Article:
Samuel Fuller directed and wrote the screenplay for Pickup on South Street, a movie that blends film noir with a Cold War spy thriller to create an intriguing story. It had already been a title in the Criterion Collection and has gotten a high-definition upgrade for this Blu-ray release.
Although fresh out of jail for the third time, pickpocket Skip McCoy (Richard Widmark) gets right back to what he knows. He steals the wallet of Candy (Jean Peters) on a New York City subway. Unbeknownst to both of them, the wallet contained a microfilm with military information. Candy’s ex-boyfriend Joey (Richard Kiley) asked her to make the delivery, but kept from her that he and the people she would be handing it over to are Communists. However, not everyone was in the dark about this espionage, which is why two G-men are following Candy in hopes of catching the Mr. Big of the operation.
Agent Zara (Willis Bouchey) goes to Police Captain Dan Tige (Murvyn Vye) for help. Tige, who has had run-ins with Skip, brings in local snitch, Moe (Thelma Ritter). She sells ties and information to save up for a proper burial so she doesn’t end up in a potter’s field. She identifies Skip, who is brought in for questioning. They appeal to his patriotism, but he is unaffected. Through Moe, Candy finds also Skip, and she oddly enjoys the rough way he treats her.
Realizing how important the microfilm must be, Skip blows off the $500 Joey sends and demands $25,000. Joey’s superiors aren’t happy and demand the microfilm the next day. Joey follows the trail to Skip and is willing to take anyone’s life to save his own, setting up a showdown.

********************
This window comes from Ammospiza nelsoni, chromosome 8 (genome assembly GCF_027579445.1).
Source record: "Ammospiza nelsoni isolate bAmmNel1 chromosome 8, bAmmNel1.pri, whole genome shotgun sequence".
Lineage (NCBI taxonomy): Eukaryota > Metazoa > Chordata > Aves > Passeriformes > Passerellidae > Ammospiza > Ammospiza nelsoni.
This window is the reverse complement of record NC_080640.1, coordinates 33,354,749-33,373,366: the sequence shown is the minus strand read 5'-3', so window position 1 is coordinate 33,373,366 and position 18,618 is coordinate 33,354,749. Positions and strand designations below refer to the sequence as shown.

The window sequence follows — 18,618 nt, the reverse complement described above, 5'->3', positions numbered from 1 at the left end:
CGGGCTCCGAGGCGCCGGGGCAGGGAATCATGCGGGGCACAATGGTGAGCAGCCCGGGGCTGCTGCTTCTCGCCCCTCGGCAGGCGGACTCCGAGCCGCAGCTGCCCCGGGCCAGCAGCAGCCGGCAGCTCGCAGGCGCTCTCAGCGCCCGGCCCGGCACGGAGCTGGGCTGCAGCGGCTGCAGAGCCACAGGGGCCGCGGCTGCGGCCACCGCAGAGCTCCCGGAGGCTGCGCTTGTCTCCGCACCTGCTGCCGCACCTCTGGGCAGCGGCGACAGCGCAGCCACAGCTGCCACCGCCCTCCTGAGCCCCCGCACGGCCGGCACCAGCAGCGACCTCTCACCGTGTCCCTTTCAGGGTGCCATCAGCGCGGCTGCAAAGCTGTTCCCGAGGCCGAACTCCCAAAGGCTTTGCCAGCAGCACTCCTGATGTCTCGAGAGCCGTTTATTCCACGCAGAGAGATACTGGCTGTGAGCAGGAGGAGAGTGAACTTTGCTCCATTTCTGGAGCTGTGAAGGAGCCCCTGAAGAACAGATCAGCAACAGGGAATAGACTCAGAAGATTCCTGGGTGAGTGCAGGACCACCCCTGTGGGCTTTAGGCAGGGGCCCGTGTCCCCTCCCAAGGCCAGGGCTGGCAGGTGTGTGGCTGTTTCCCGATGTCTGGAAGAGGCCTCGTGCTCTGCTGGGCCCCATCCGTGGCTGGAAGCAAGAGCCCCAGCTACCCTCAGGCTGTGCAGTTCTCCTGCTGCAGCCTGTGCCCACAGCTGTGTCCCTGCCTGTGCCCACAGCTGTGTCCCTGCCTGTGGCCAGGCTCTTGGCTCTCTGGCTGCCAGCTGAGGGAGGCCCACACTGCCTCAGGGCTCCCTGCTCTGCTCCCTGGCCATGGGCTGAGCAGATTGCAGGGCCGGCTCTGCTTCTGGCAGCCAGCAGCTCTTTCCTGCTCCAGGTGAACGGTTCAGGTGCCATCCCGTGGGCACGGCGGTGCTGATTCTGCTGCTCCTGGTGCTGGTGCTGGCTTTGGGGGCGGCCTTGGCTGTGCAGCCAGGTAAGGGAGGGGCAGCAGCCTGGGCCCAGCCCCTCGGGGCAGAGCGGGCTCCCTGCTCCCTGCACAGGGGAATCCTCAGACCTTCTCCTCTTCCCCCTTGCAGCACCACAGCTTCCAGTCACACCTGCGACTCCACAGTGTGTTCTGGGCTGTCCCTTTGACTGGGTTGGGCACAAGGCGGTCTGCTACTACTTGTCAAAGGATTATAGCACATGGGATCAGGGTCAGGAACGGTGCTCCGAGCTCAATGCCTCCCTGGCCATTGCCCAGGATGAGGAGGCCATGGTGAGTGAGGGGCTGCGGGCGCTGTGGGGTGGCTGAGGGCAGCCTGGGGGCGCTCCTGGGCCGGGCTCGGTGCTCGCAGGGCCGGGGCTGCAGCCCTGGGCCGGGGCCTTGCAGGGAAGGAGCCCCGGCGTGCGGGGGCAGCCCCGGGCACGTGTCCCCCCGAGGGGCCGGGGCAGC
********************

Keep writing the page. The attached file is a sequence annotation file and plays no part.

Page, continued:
Presented in its original aspect of 1.33:1, the liner notes reveal “this new digital transfer was created in 4K resolution on an Oxberry film scanner from a 35 mm negative at Cineric in New York. Thousands of instances of dirt, debris, scratches, splices, and warps were manually removed using MTI Film’s DRS, while Digital Visions Phoenix was used for jitter, flicker, small dirt, grain, and noise management.”
The image delivers an array of grays between the inky blacks and bright whites. Fine texture detail is clearly seen in items like the men’s suit jackets and the embroidery on Candy’s purse. Film grain is apparent without being overbearing and focus is sharp except when intentionally soft in close-ups of Peters. No signs of wear of damage.
“The original monaural soundtrack was remastered from the 35 mm optical soundtrack negative by Audio Mechanics in Burbank, California.” Dialogue is clear. Effects are straightforward, from soft sound of the striking of a match to the loud screech of subway brakes. Leigh Harline’s score comes through with good clarity that evokes life in the big city. All the elements are balanced well in the mix.
The Special Features are:
- Sam Fuller (19 min) – The director is interviewed in Paris, 1989 by author/critic Richard Schickel. Fuller speaks about directing in general and also the film.
- Imogen Sara Smith (36 min) – The film critic discusses the cast and the making of the film.
- Cinema Cinemas: Fuller (11 min) – From 1982, this a short French film shows Fuller is interviewed about Pickup.
- Hollywood Radio Theater (audio, 52 min) – The Armed Forces version of Lux Radio Theater aired this broadcast on 6/21/54. Thelma Ritter is the only cast member to reprise her role.
- Trailers for 16 Fuller films: Fixed Bayonets! Park Row, Pickup on South Street, Hell and High Water, House of Bamboo, China Gate, Run of the Arrow, Forty Guns, Verboten! The Crimson Kimono, Underworld U.S.A., Merrill’s Marauders, Shock Corridor, The Naked Kiss, The Big Red One, and White Dog.
Pickup on South Street engages viewers by making them care about the seedy characters of New York City’s underworld. Even though the film is only 80 minutes, the pacing never feels rushed and the viewer gets all they need in this story of crime and international intrigue. The new HD transfer delivers pleasing video and satisfying audio. Fuller fans will appreciate seeing the director talk about his craft.
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